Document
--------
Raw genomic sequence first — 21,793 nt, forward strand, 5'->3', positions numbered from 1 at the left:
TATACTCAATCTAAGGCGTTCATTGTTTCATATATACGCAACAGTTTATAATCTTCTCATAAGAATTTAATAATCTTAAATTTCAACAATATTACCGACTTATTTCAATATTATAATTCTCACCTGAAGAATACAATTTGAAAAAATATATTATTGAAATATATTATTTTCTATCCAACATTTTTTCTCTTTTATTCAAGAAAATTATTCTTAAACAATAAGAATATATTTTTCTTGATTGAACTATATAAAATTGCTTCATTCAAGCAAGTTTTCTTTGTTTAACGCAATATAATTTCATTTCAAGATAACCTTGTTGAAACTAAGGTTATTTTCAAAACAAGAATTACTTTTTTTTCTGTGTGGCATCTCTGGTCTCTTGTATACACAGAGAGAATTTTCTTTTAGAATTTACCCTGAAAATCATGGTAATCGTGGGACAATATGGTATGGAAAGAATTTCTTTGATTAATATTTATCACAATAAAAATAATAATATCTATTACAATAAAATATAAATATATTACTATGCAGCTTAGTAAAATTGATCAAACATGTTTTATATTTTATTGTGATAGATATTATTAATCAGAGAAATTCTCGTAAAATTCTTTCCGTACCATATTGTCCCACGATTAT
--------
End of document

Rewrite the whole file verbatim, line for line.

Raw genomic sequence first — 21,793 nt, forward strand, 5'->3', positions numbered from 1 at the left:
TATACTCAATCTAAGGCGTTCATTGTTTCATATATACGCAACAGTTTATAATCTTCTCATAAGAATTTAATAATCTTAAATTTCAACAATATTACCGACTTATTTCAATATTATAATTCTCACCTGAAGAATACAATTTGAAAAAATATATTATTGAAATATATTATTTTCTATCCAACATTTTTTCTCTTTTATTCAAGAAAATTATTCTTAAACAATAAGAATATATTTTTCTTGATTGAACTATATAAAATTGCTTCATTCAAGCAAGTTTTCTTTGTTTAACGCAATATAATTTCATTTCAAGATAACCTTGTTGAAACTAAGGTTATTTTCAAAACAAGAATTACTTTTTTTTCTGTGTGGCATCTCTGGTCTCTTGTATACACAGAGAGAATTTTCTTTTAGAATTTACCCTGAAAATCATGGTAATCGTGGGACAATATGGTATGGAAAGAATTTCTTTGATTAATATTTATCACAATAAAAATAATAATATCTATTACAATAAAATATAAATATATTACTATGCAGCTTAGTAAAATTGATCAAACATGTTTTATATTTTATTGTGATAGATATTATTAATCAGAGAAATTCTCGTAAAATTCTTTCCGTACCATATTGTCCCACGATTAT